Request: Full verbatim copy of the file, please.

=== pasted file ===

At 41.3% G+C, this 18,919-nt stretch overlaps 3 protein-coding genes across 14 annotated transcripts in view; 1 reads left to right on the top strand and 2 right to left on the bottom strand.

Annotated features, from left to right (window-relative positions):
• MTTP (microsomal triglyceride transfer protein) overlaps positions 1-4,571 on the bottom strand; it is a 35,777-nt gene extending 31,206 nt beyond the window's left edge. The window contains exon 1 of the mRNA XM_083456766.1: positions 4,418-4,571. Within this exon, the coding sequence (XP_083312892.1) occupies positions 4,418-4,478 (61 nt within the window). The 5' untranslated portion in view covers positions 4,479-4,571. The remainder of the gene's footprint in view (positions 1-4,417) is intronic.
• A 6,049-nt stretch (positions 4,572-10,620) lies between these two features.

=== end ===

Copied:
At 41.3% G+C, this 18,919-nt stretch overlaps 3 protein-coding genes across 14 annotated transcripts in view; 1 reads left to right on the top strand and 2 right to left on the bottom strand.

Annotated features, from left to right (window-relative positions):
• MTTP (microsomal triglyceride transfer protein) overlaps positions 1-4,571 on the bottom strand; it is a 35,777-nt gene extending 31,206 nt beyond the window's left edge. The window contains exon 1 of the mRNA XM_083456766.1: positions 4,418-4,571. Within this exon, the coding sequence (XP_083312892.1) occupies positions 4,418-4,478 (61 nt within the window). The 5' untranslated portion in view covers positions 4,479-4,571. The remainder of the gene's footprint in view (positions 1-4,417) is intronic.
• A 6,049-nt stretch (positions 4,572-10,620) lies between these two features.